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18.3.2016 | Blogs

Climate friendly housing of the future

Urbanisation is a growing trend both in Finland and internationally. Cities are significant hubs of innovation, accounting for more than 90% of innovation and some 85% of GDP. The other side of the coin is that cities also generate 70–80% of emissions. The energy consumption of buildings and traffic represents a significant share of emissions.

While urbanisation is set to continue as a megatrend, there are also other trends and changes taking place within cities. Some families with children continue to value more spacious living and therefore move further away from city centres. At the same time, however, the number of families with children living in more densely populated urban areas has also grown. Such families do not necessarily have a car in daily use, or they only use a car infrequently. The proportion of young people who have a driving licence has also decreased. Owning a car is not as important today as it was only a few decades ago.

New modes of transport, such as Mobility-as-a-Service and carsharing, will change traffic in cities. At the same time, electric and hybrid cars are on the way. In addition to developing low-emission cars, it is important to develop mobility as a service; time wasted in a traffic jam consisting of electric cars is still wasted time. Robotisation will also play a role in these developments. An emission-free driverless car can access the user’s calendar to know when its use is required, and only arrive at the location when needed. This will increase the vehicle’s utilisation rate and reduce the need for parking places. Of course, the user also has the benefit of being able to read the morning paper instead of having to drive the vehicle he or she is in.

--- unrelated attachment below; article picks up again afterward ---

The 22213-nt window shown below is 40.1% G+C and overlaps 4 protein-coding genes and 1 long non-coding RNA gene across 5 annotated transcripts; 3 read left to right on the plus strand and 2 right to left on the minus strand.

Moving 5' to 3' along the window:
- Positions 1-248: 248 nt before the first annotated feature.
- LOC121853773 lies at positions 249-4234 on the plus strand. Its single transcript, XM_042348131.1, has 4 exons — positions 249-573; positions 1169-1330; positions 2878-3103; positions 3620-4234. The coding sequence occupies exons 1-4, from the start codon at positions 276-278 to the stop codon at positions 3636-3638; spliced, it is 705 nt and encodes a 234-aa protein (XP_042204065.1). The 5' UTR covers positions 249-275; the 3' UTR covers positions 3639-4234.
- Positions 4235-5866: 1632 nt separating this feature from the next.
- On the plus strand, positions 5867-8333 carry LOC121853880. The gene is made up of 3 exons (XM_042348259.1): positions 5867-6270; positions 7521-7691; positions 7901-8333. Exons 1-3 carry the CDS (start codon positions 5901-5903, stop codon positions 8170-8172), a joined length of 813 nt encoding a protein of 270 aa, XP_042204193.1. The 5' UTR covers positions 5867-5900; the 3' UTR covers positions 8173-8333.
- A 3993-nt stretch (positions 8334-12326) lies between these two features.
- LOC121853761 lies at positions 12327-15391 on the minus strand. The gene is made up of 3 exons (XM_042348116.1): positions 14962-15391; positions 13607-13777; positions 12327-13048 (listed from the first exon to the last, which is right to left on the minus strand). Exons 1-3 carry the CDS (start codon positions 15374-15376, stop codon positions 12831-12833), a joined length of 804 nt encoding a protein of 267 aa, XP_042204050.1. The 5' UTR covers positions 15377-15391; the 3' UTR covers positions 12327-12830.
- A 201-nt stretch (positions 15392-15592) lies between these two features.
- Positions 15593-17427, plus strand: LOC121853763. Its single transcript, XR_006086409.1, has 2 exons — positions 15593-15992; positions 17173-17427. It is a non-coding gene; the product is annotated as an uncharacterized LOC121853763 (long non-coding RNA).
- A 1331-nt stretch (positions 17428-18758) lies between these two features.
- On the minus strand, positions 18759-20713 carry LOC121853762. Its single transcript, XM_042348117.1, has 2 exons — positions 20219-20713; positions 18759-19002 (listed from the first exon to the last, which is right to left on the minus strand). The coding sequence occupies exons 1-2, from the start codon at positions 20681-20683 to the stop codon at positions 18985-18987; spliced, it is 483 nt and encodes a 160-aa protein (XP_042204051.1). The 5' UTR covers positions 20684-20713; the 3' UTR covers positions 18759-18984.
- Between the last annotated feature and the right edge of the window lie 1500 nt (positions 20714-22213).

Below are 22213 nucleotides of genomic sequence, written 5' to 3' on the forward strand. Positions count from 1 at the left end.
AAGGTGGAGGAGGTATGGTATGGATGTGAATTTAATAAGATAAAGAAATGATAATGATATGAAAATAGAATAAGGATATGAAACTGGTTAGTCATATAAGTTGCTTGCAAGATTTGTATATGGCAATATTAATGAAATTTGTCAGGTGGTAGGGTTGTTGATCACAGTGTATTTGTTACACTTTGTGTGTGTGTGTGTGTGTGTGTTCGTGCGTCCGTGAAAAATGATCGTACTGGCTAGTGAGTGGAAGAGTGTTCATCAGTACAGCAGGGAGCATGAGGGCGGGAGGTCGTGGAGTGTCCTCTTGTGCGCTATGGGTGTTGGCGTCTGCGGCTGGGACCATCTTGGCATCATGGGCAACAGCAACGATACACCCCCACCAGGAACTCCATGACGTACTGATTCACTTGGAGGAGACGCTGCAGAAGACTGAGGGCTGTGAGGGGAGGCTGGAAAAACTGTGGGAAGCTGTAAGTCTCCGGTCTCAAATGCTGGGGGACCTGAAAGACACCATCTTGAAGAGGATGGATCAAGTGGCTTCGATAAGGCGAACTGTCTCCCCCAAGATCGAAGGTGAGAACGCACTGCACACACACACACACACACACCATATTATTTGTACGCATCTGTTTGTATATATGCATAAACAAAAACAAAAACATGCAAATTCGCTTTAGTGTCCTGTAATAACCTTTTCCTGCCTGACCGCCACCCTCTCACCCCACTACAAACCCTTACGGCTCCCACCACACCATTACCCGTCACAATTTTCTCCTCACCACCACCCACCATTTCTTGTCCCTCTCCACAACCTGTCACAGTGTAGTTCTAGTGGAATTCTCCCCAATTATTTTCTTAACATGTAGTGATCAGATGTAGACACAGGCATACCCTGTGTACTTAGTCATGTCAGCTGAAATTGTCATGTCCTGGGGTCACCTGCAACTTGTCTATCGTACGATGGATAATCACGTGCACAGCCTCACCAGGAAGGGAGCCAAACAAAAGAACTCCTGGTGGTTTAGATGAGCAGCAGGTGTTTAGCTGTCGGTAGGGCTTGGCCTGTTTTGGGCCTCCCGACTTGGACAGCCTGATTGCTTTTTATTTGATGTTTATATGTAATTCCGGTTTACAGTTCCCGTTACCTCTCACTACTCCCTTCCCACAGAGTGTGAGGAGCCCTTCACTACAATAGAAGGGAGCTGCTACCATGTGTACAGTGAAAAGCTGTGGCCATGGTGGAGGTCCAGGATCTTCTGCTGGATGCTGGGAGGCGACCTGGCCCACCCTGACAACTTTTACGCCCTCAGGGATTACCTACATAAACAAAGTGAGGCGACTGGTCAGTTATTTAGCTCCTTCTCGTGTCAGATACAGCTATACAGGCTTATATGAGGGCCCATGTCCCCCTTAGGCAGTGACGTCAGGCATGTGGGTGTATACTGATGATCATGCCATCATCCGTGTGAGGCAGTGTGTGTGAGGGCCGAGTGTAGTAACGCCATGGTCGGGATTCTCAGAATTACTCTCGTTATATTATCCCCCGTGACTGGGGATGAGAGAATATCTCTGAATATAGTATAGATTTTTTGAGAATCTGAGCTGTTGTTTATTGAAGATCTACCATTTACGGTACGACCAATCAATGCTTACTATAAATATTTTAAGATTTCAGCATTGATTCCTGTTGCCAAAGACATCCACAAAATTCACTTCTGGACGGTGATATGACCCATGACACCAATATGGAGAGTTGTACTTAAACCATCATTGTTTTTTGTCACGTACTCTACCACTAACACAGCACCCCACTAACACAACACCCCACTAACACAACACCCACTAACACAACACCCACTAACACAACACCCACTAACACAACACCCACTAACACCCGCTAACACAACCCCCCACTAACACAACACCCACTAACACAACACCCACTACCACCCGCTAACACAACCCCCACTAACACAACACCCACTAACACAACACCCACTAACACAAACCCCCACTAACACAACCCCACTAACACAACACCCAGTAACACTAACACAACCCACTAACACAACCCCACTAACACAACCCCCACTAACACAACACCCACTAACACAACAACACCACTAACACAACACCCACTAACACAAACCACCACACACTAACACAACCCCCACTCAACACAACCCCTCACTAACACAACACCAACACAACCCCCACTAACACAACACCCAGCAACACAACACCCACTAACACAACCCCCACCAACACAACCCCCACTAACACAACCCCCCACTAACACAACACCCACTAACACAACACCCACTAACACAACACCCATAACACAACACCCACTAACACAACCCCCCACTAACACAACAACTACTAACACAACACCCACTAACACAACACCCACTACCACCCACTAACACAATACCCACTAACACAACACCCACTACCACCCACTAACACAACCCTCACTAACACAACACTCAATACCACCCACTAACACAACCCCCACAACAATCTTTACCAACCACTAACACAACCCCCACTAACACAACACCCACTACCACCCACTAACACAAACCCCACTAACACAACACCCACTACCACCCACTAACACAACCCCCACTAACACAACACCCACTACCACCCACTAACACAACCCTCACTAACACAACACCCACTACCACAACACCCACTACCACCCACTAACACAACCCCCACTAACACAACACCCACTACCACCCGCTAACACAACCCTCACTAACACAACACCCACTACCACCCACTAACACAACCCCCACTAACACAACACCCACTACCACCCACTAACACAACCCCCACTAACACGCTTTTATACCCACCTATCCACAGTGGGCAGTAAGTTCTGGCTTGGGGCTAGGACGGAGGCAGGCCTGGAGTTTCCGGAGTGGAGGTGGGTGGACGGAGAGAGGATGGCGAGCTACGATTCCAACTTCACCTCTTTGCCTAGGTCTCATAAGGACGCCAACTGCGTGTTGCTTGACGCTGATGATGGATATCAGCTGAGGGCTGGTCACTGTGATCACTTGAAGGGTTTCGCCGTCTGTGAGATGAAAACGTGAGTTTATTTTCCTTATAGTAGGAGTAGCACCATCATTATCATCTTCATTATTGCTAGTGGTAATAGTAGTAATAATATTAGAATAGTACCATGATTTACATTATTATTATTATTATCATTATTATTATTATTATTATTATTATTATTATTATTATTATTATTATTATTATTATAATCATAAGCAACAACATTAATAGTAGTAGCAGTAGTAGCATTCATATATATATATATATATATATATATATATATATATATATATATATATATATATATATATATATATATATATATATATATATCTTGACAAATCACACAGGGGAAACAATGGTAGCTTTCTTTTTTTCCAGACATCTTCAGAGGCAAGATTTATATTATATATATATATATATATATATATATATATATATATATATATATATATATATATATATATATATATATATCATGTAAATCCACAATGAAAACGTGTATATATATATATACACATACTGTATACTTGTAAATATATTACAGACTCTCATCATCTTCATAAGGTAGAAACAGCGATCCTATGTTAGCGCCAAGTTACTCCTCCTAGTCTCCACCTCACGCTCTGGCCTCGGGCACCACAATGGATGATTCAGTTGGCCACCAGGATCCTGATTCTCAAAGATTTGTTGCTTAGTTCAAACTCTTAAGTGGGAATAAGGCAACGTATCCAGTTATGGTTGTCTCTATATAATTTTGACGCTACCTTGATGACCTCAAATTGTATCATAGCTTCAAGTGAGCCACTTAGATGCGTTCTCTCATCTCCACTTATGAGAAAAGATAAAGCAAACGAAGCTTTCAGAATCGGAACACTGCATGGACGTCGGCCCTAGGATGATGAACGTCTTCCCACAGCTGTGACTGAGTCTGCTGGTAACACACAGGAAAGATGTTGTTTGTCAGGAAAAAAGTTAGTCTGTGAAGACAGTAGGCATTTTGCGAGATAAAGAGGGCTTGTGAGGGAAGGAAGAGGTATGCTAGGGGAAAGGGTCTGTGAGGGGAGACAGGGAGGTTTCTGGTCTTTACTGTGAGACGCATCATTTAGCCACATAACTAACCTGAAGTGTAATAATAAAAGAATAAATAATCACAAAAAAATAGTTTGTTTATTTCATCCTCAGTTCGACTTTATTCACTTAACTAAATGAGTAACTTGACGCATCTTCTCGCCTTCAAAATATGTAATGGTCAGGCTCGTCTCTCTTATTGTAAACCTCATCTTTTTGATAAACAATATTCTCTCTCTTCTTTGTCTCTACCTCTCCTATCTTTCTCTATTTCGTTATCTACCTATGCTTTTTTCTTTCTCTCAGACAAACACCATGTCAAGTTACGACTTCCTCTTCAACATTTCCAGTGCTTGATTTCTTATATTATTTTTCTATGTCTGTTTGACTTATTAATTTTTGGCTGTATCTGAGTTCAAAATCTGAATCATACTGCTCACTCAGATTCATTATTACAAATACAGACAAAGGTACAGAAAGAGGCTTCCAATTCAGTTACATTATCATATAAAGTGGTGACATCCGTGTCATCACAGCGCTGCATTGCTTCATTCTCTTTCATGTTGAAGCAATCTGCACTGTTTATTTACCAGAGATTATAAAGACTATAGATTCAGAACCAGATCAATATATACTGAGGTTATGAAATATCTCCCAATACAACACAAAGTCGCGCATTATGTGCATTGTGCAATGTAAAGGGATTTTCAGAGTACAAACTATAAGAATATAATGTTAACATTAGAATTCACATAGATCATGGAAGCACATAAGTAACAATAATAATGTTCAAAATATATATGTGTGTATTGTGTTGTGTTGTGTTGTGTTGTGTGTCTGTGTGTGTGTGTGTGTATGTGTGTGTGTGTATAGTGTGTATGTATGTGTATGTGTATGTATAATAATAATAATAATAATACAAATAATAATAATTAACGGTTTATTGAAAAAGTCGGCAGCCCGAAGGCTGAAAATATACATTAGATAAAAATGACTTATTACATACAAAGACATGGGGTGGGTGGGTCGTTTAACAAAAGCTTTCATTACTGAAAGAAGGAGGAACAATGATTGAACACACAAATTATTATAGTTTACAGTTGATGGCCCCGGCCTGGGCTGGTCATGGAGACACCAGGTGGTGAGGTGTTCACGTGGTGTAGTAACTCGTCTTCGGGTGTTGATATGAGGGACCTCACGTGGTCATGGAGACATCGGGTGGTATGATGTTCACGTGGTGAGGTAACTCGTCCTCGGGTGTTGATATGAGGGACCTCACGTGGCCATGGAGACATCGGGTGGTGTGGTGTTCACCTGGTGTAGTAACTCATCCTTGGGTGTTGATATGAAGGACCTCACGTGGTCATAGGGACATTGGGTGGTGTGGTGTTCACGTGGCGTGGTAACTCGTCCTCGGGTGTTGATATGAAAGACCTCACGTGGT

Buildings account for some 30% of Finland’s end consumption of energy, which makes it important to pay close attention to how we construct the buildings of the future and renovate existing ones. Improving the energy efficiency of buildings is also the most cost-efficient way to reduce emissions. The improvement of energy efficiency has been the subject of a large number of studies and pilot projects. Fairly ordinary solutions can achieve a reduction of 30–50% in energy consumption. While total annual energy consumption is still an important indicator, it is no longer the only one to keep an eye on. As our energy infrastructure begins to include more variable energy production, such as wind and solar power, we must increasingly focus on when we consume energy, not just the total amount consumed.

Some of us are eager to monitor our household energy consumption and energy prices in real time, but most people focus on their daily life and have little time to think about other things. Nor should they, because we have smart energy systems and smart building automation that can discretely optimise our energy consumption and its timing in order to minimise emissions without the user even noticing it. Lights can be switched on and off automatically, indoor temperature can be adjusted to the optimal level, and systems can even ensure that a stove, for example, is not switched on if, say, someone has left a newspaper too close to it. What this means is that intelligent systems are not only environmentally friendly, but they also increase safety and comfort. Intelligent systems also mean that we do not need to learn how to use countless new gizmos and gadgets. Instead, the technology works fine on its own, always taking the user’s preferences into account.

Comfortable residential environments are also an important aspect of the big picture. Green urban areas and their appropriate use are often included in the consideration of intelligent systems. A dense urban structure and keeping the urban environment green are not conflicting goals if they are planned together. Increased density must also be incorporated into our culture. What is considered spacious in Asia feels confined to us. Urban green areas provide not only refreshment, but they also have a local impact on air quality.

Intelligent and climate-friendly housing starts from getting the small things right. Intelligence is luxury and efficiency in daily life, giving us more time to spend with the people we value most.

Miimu Airaksinen

Research Professor, VTT Technical Research Centre of Finland

Under the Lumo and VVO brands, VVO Group Plc offers versatile and effortless rental solutions coupled with an extensive range of housing services for different life situations. VVO Group aims to invest heavily in increasing housing supply in the next three years by developing new properties and buying existing properties.

We invite you to learn more about the views of housing industry professionals regarding current phenomena in housing, as well as good housing and what it is like to work in these areas. The blog provides a communication platform for VVO Group experts and employees, as well as our tenants and cooperation partners.

The writer

Miimu Airaksinen is a Research Professor at VTT Technical Research Centre of Finland.

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